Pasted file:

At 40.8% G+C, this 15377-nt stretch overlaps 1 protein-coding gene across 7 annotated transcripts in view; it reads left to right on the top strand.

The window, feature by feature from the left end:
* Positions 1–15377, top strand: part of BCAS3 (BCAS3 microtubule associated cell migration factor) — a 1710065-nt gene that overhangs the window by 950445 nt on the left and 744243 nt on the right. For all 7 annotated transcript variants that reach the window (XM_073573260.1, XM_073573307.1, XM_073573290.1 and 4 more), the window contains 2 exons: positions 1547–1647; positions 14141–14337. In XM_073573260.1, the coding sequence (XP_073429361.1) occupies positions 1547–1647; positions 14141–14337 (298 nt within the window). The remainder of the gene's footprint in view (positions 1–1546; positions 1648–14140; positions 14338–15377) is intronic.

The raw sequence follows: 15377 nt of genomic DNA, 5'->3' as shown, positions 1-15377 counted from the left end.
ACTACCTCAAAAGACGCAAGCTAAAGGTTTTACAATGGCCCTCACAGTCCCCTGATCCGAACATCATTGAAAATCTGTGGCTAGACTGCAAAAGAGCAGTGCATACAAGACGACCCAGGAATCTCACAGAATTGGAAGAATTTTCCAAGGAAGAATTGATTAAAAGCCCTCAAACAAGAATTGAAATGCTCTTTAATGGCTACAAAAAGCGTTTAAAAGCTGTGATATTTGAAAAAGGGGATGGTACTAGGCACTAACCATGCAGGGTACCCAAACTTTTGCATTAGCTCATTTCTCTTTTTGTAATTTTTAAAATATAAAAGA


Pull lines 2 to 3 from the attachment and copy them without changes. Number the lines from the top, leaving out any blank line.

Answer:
The window, feature by feature from the left end:
* Positions 1–15377, top strand: part of BCAS3 (BCAS3 microtubule associated cell migration factor) — a 1710065-nt gene that overhangs the window by 950445 nt on the left and 744243 nt on the right. For all 7 annotated transcript variants that reach the window (XM_073573260.1, XM_073573307.1, XM_073573290.1 and 4 more), the window contains 2 exons: positions 1547–1647; positions 14141–14337. In XM_073573260.1, the coding sequence (XP_073429361.1) occupies positions 1547–1647; positions 14141–14337 (298 nt within the window). The remainder of the gene's footprint in view (positions 1–1546; positions 1648–14140; positions 14338–15377) is intronic.